What are "the fundamental categories of economics"?
I had an introductory class in marketing last week, and the professor wanted to test our previous knowledge of economics (we are juniors). He asked us this simple question: "What are the fundamental/basic categories in economics?"Confused by the vagueness of the question, most of us said labor, capital, profit, markets... All sorts of things, but none were apparently correct. In the end, he said that the correct answer is: - cost - result (as in profit or revenue) - timeHe continued to say that we define everything in economics on the basis of these three categories.My questions now are: is this true? Do I really have such a significant knowledge gap that I somehow missed this crucial piece? Where can I find the confirmation of his statement?If this is not true, can you please refer me to where I can find the answer to this question?Thanks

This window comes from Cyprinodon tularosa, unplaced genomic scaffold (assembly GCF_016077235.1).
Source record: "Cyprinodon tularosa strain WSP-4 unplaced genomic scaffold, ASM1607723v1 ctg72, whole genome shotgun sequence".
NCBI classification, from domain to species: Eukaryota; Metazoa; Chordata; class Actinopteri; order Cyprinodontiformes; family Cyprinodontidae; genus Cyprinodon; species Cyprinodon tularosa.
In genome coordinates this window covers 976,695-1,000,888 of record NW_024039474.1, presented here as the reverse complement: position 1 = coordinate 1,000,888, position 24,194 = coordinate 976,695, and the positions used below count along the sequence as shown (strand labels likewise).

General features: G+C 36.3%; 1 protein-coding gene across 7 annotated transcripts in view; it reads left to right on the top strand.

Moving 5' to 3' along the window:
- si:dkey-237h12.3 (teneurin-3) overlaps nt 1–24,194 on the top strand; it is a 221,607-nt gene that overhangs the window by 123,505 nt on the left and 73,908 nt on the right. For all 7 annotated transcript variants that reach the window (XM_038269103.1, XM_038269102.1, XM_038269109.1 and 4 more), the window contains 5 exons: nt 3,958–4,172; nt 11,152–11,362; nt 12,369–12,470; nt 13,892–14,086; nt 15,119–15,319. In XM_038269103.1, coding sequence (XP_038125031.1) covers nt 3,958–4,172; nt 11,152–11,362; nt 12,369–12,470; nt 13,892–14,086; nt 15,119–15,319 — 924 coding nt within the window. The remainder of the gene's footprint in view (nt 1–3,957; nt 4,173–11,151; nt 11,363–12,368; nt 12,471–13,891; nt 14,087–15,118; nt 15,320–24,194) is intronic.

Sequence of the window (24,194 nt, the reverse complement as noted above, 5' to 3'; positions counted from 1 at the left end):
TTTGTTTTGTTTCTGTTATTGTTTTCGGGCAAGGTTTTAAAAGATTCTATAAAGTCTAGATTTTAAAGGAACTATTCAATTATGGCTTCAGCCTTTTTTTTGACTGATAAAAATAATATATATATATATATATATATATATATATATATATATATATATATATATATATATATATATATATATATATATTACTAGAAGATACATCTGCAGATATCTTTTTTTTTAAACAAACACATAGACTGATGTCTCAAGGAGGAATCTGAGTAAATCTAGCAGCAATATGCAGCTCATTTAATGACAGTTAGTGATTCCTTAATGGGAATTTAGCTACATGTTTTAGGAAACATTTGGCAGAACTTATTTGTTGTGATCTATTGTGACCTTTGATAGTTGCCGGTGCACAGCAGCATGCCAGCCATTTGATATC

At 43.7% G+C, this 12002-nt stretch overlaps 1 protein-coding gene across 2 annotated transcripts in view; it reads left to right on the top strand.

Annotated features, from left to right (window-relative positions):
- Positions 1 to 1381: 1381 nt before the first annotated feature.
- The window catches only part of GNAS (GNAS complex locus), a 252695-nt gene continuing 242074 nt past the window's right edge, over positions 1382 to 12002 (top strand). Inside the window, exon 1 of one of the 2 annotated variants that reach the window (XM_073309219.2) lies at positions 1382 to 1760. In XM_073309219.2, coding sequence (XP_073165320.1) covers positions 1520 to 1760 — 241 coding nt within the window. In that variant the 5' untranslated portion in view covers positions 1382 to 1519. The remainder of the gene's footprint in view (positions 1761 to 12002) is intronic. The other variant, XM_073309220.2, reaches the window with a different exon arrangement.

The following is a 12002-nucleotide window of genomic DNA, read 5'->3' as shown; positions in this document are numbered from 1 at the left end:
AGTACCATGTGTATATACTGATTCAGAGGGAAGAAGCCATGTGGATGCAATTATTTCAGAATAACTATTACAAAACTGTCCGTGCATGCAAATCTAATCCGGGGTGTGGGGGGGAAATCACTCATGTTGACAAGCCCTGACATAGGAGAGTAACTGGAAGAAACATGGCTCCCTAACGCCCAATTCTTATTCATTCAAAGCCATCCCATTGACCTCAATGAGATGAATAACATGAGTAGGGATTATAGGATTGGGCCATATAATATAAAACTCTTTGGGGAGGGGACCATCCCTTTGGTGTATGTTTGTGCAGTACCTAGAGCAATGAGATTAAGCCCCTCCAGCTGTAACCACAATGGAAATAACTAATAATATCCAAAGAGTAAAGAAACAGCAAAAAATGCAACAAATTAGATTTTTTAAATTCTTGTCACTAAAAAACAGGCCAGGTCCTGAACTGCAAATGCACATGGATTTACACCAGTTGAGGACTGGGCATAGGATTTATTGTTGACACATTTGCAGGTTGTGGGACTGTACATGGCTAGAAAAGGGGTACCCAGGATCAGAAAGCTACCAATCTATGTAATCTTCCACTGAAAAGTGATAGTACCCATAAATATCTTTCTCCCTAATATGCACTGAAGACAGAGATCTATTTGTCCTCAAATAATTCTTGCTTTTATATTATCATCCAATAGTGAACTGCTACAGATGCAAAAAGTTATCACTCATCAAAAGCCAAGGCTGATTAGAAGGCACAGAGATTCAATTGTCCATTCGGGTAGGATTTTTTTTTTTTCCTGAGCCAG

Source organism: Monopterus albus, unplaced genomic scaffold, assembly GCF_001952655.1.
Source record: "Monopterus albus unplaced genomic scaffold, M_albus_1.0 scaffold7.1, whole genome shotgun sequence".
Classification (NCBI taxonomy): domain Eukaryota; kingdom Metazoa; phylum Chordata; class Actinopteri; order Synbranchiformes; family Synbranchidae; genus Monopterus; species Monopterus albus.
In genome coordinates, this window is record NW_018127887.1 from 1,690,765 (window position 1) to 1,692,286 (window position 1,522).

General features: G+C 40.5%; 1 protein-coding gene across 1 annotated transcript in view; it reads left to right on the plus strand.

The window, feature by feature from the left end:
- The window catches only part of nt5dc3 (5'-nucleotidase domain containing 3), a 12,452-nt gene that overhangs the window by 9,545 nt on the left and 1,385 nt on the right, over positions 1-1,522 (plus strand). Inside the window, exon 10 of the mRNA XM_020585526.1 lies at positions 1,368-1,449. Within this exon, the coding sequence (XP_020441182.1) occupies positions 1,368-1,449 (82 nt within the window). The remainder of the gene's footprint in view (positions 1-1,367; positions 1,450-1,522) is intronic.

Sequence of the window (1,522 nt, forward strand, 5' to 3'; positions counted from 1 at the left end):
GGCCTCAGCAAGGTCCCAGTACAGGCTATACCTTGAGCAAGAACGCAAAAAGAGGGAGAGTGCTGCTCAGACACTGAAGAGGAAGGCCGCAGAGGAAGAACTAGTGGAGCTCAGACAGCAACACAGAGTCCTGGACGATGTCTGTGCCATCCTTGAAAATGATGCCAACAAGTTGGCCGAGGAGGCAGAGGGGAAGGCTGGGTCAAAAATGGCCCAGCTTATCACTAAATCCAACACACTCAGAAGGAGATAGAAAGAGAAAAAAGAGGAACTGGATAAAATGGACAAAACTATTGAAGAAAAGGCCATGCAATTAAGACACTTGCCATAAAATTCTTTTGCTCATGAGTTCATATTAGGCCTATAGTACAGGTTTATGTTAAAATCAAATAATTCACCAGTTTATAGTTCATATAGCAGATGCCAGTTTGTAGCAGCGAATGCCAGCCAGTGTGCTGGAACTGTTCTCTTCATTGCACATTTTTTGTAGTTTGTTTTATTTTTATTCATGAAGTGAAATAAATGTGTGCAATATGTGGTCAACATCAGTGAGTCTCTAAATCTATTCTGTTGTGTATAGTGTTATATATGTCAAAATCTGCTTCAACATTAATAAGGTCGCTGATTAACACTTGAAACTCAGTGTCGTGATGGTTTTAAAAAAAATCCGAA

Category means the particular features of a thing or person..
Economic categories form a system composed of three sets: categories of modes of production such as division of labor, commodity money relations, specific money categories such as capital, surplus value or fixed capital. There are different category of Economics, such as economic systems in the Journal of Economics literature that deals with social systems and related concepts like mode of production. Then there are categories of economic indicators for instance, GDP growth rates, Labor markets, labor costs, productivity etc
In essence, economic category is an abstract expression of production relations. Marxism analyzed the concept of economic category scientifically.
You could ask 4 economists this question and get 8 answers. Many economists look at maximizing Net benefits over time as part of a decision or allocation process. That is, Benefits (or results) Costs and how to spread them over time.
Do note that this is your professor's perspective and not some unanimous consensus.